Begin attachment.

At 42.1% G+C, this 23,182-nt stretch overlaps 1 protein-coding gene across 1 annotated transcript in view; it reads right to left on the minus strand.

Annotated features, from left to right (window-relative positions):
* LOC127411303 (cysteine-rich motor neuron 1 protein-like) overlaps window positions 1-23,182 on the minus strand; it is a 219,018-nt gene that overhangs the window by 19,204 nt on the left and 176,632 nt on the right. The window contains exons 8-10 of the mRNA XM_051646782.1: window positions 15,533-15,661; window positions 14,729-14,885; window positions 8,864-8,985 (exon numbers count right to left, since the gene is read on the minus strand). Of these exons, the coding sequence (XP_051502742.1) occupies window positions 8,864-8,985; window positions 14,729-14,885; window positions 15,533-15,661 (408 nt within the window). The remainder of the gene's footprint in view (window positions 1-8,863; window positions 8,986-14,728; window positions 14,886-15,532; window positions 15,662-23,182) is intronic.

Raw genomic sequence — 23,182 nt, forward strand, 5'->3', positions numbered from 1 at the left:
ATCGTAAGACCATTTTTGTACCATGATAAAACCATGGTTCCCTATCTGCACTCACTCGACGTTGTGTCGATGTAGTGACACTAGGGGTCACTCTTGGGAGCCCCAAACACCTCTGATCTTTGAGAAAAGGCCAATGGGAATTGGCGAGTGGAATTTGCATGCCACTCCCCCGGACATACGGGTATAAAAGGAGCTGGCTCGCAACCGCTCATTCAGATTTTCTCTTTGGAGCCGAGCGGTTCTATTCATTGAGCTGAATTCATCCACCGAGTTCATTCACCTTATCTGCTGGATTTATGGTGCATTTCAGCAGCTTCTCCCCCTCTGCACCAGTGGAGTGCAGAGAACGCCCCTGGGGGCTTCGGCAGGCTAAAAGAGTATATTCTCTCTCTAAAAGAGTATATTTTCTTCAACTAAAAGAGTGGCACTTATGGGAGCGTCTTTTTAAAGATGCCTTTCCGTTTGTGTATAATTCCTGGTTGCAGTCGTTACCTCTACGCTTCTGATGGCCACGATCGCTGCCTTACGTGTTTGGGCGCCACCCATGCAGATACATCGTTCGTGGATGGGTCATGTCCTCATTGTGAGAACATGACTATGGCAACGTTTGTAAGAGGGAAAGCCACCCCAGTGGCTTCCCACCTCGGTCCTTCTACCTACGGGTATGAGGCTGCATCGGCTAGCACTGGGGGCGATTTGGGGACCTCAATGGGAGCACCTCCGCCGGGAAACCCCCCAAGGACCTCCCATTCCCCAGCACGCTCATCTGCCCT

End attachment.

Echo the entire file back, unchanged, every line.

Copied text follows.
At 42.1% G+C, this 23,182-nt stretch overlaps 1 protein-coding gene across 1 annotated transcript in view; it reads right to left on the minus strand.

Annotated features, from left to right (window-relative positions):
* LOC127411303 (cysteine-rich motor neuron 1 protein-like) overlaps window positions 1-23,182 on the minus strand; it is a 219,018-nt gene that overhangs the window by 19,204 nt on the left and 176,632 nt on the right. The window contains exons 8-10 of the mRNA XM_051646782.1: window positions 15,533-15,661; window positions 14,729-14,885; window positions 8,864-8,985 (exon numbers count right to left, since the gene is read on the minus strand). Of these exons, the coding sequence (XP_051502742.1) occupies window positions 8,864-8,985; window positions 14,729-14,885; window positions 15,533-15,661 (408 nt within the window). The remainder of the gene's footprint in view (window positions 1-8,863; window positions 8,986-14,728; window positions 14,886-15,532; window positions 15,662-23,182) is intronic.

Raw genomic sequence — 23,182 nt, forward strand, 5'->3', positions numbered from 1 at the left:
ATCGTAAGACCATTTTTGTACCATGATAAAACCATGGTTCCCTATCTGCACTCACTCGACGTTGTGTCGATGTAGTGACACTAGGGGTCACTCTTGGGAGCCCCAAACACCTCTGATCTTTGAGAAAAGGCCAATGGGAATTGGCGAGTGGAATTTGCATGCCACTCCCCCGGACATACGGGTATAAAAGGAGCTGGCTCGCAACCGCTCATTCAGATTTTCTCTTTGGAGCCGAGCGGTTCTATTCATTGAGCTGAATTCATCCACCGAGTTCATTCACCTTATCTGCTGGATTTATGGTGCATTTCAGCAGCTTCTCCCCCTCTGCACCAGTGGAGTGCAGAGAACGCCCCTGGGGGCTTCGGCAGGCTAAAAGAGTATATTCTCTCTCTAAAAGAGTATATTTTCTTCAACTAAAAGAGTGGCACTTATGGGAGCGTCTTTTTAAAGATGCCTTTCCGTTTGTGTATAATTCCTGGTTGCAGTCGTTACCTCTACGCTTCTGATGGCCACGATCGCTGCCTTACGTGTTTGGGCGCCACCCATGCAGATACATCGTTCGTGGATGGGTCATGTCCTCATTGTGAGAACATGACTATGGCAACGTTTGTAAGAGGGAAAGCCACCCCAGTGGCTTCCCACCTCGGTCCTTCTACCTACGGGTATGAGGCTGCATCGGCTAGCACTGGGGGCGATTTGGGGACCTCAATGGGAGCACCTCCGCCGGGAAACCCCCCAAGGACCTCCCATTCCCCAGCACGCTCATCTGCCCT